Keep your yard healthy with these pro mulching tips
Mulching is a great way to build healthy soil and keep your plants in tip-top condition. Applying mulch helps control weeds, reduce evaporation and conserve moisture, adds organic matter and valuable nutrients to the soil, and more. Read our expert mulching tips to learn how to do it right to avoid accidentally hurting your plants.
1. Make Sure You Use Enough (But Not Too Much)
You need to apply a layer between 2 and 3 inches thick. Any less than this, and there really isn't enough mulch for it to be effective. More than this, and you end up encouraging your plants to grow shallow root systems, making them weaker and needier in terms of food and water.
2. Only Lay Mulch Over Wet Soil
One of the primary uses for mulch is to conserve water, so, to make sure your mulch is the most effective, water and, if necessary, fertilize before you lay the mulch. This way, it immediately starts to protect the soil from evaporation.
3. Mulch Trees and Shrubs Far Enough Out to Be Effective
Many people make the mistake of applying loads of mulch to trees, but they pack it in mounds centered around the trunk. Instead, use the general rule of a single 2- to 3-inch thick layer, and spread it loosely in a circle, extending roughly as far out as the tree canopy. You can use the same method for mulching large shrubs.
4. Test Your Soil
A simple home soil test costs as little as $15. At its most basic, this type of test can tell you your soil’s pH, while other, more comprehensive kits can give you insight into your soil's nutrition profile and composition. With insight into whether you have neutral, acidic, or alkaline soil, you can work out what type of mulch to use or not to use, and what, if any, amendments you'd like to make.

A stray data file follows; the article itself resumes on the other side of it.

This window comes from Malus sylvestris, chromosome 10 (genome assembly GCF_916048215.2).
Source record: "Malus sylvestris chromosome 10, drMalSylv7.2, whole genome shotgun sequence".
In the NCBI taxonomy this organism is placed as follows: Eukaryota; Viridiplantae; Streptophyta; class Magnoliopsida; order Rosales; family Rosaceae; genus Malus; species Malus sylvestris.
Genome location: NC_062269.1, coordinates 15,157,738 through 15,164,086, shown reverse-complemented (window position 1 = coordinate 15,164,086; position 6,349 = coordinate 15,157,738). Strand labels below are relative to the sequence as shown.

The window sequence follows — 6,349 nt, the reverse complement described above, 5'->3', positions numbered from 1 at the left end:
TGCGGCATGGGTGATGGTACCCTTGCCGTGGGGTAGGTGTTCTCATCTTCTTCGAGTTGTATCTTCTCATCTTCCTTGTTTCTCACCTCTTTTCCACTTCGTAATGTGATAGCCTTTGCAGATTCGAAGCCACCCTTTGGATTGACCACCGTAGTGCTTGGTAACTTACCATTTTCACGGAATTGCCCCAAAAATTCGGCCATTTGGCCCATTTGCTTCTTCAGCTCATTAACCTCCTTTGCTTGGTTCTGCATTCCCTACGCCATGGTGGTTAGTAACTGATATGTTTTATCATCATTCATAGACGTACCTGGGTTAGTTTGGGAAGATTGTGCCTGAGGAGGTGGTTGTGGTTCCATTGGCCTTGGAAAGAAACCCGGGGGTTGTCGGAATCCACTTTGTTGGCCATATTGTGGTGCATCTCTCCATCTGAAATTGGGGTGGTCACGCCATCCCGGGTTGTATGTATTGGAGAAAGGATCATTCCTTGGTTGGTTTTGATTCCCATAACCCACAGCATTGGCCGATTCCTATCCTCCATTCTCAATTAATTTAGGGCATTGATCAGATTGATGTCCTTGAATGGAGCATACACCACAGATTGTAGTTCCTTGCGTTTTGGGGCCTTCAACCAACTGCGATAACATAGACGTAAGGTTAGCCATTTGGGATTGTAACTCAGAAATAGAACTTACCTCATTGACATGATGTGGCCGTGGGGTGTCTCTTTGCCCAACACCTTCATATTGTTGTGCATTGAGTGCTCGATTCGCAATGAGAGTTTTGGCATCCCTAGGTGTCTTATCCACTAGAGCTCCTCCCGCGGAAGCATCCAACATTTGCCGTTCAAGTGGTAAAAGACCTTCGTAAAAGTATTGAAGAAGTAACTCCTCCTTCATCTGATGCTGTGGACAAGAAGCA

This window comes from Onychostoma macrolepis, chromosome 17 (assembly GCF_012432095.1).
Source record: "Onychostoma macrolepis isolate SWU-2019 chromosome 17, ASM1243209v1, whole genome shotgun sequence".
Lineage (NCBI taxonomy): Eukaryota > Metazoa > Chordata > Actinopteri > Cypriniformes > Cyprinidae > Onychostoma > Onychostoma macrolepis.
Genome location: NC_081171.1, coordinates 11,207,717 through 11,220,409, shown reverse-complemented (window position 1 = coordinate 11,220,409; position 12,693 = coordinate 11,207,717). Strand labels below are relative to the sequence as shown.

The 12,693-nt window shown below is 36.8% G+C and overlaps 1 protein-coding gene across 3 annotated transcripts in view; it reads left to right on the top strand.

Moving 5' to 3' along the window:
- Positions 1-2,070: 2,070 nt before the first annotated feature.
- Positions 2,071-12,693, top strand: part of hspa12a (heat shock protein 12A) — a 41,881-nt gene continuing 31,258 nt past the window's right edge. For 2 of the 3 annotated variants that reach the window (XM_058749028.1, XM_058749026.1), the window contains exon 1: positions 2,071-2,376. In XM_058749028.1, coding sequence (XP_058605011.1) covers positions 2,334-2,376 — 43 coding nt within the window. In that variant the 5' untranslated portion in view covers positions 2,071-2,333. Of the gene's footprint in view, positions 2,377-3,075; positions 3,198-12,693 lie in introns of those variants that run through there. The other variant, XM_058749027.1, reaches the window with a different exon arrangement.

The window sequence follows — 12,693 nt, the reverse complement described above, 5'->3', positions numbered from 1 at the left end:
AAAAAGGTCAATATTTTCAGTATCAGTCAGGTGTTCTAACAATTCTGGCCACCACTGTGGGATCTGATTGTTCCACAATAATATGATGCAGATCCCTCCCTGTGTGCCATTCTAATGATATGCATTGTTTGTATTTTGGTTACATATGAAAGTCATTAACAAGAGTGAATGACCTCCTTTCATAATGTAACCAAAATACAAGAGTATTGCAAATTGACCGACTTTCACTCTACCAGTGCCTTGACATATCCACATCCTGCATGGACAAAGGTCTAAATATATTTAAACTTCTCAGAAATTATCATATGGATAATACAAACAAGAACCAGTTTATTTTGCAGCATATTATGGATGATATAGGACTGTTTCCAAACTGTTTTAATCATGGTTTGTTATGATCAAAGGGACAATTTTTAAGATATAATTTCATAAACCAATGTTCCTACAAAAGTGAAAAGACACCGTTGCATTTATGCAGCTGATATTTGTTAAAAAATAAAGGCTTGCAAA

Similarly, if your soil lacks nitrogen, you can choose a mulch, such as horse manure, or mix in some feather meal, bone meal, or horn and hoof meal. If potassium is the key ingredient you're missing, adding home compost primarily made from food waste is an excellent way of replenishing potassium. You can also supplement your chosen mulch with wood ash or kelp meal.
If it's phosphorus you're lacking or, if your soil is just in pretty poor shape all-round, farmyard manure is the best type of natural mulch and, once well-rotted and applied to your yard, it doesn't smell bad, either.
5. Apply Mulch Twice a Year
Some people choose to only mulch once a year, but you'll have better results and healthier soil and plants if you do it twice per year. Apply your first layer of mulch in spring after the ground thaws. Then, in late fall, around or just after the ground freezes, apply a second layer. This second application protects any plants still alive or going into dormancy. It also helps to insulate both plants and soil, keeping ground temperatures a crucial few degrees higher.
6. Use the Right Mulch in the Right Place
All mulch is not made equal; some varieties are easier to work with than others. To save your sanity and reduce labor, use woody and other harder mulches only in areas where you don't dig too much and where you don't want to have to reapply it too frequently. This is a good choice for ornamental perennial beds and around mature trees and shrubs.
However, in flower beds that you dig over and plant every year, or in the veggie garden, you'll be better off with a mulch that's easier to dig in and faster to break down. Straw mulch, manure, and green manure are all excellent mulch types for these locations.
7. Don't Let Mulch Touch Woody Plants and Shrubs
When mulching trees and shrubs or any plant with woody stems, give the base a little room. Avoid putting the mulch right against the plants or trees. If you do, the mulch can easily burn the trunks and stems, causing lasting damage. Additionally, because mulch holds moisture, it can quickly cause rot and mold to set in, killing your trees. Instead, leave a 3- to 6-inch gap around the tree's base and the beginning of your mulch layer.